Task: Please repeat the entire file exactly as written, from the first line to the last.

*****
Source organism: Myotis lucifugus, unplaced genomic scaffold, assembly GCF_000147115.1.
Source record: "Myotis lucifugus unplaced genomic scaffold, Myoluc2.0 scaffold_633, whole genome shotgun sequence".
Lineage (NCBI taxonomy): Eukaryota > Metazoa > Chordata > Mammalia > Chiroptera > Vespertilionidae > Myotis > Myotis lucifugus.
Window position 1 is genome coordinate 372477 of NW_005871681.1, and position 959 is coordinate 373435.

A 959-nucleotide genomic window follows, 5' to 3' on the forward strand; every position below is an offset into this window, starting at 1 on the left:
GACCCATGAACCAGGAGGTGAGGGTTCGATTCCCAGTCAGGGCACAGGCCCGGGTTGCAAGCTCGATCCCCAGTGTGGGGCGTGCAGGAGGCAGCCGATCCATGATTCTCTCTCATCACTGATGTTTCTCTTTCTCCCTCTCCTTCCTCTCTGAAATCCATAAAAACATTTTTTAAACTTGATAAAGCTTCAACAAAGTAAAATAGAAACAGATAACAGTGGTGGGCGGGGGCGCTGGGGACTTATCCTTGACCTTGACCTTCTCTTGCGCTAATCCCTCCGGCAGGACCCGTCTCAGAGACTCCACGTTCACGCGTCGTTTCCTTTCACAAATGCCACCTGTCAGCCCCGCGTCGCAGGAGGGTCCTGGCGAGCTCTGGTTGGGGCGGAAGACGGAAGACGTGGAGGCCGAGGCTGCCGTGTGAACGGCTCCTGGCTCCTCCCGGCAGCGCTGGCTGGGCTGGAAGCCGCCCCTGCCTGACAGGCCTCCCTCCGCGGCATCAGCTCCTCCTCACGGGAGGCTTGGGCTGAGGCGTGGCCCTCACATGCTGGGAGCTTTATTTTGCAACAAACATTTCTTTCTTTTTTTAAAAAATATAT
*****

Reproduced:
Source organism: Myotis lucifugus, unplaced genomic scaffold, assembly GCF_000147115.1.
Source record: "Myotis lucifugus unplaced genomic scaffold, Myoluc2.0 scaffold_633, whole genome shotgun sequence".
Lineage (NCBI taxonomy): Eukaryota > Metazoa > Chordata > Mammalia > Chiroptera > Vespertilionidae > Myotis > Myotis lucifugus.
Window position 1 is genome coordinate 372477 of NW_005871681.1, and position 959 is coordinate 373435.

A 959-nucleotide genomic window follows, 5' to 3' on the forward strand; every position below is an offset into this window, starting at 1 on the left:
GACCCATGAACCAGGAGGTGAGGGTTCGATTCCCAGTCAGGGCACAGGCCCGGGTTGCAAGCTCGATCCCCAGTGTGGGGCGTGCAGGAGGCAGCCGATCCATGATTCTCTCTCATCACTGATGTTTCTCTTTCTCCCTCTCCTTCCTCTCTGAAATCCATAAAAACATTTTTTAAACTTGATAAAGCTTCAACAAAGTAAAATAGAAACAGATAACAGTGGTGGGCGGGGGCGCTGGGGACTTATCCTTGACCTTGACCTTCTCTTGCGCTAATCCCTCCGGCAGGACCCGTCTCAGAGACTCCACGTTCACGCGTCGTTTCCTTTCACAAATGCCACCTGTCAGCCCCGCGTCGCAGGAGGGTCCTGGCGAGCTCTGGTTGGGGCGGAAGACGGAAGACGTGGAGGCCGAGGCTGCCGTGTGAACGGCTCCTGGCTCCTCCCGGCAGCGCTGGCTGGGCTGGAAGCCGCCCCTGCCTGACAGGCCTCCCTCCGCGGCATCAGCTCCTCCTCACGGGAGGCTTGGGCTGAGGCGTGGCCCTCACATGCTGGGAGCTTTATTTTGCAACAAACATTTCTTTCTTTTTTTAAAAAATATAT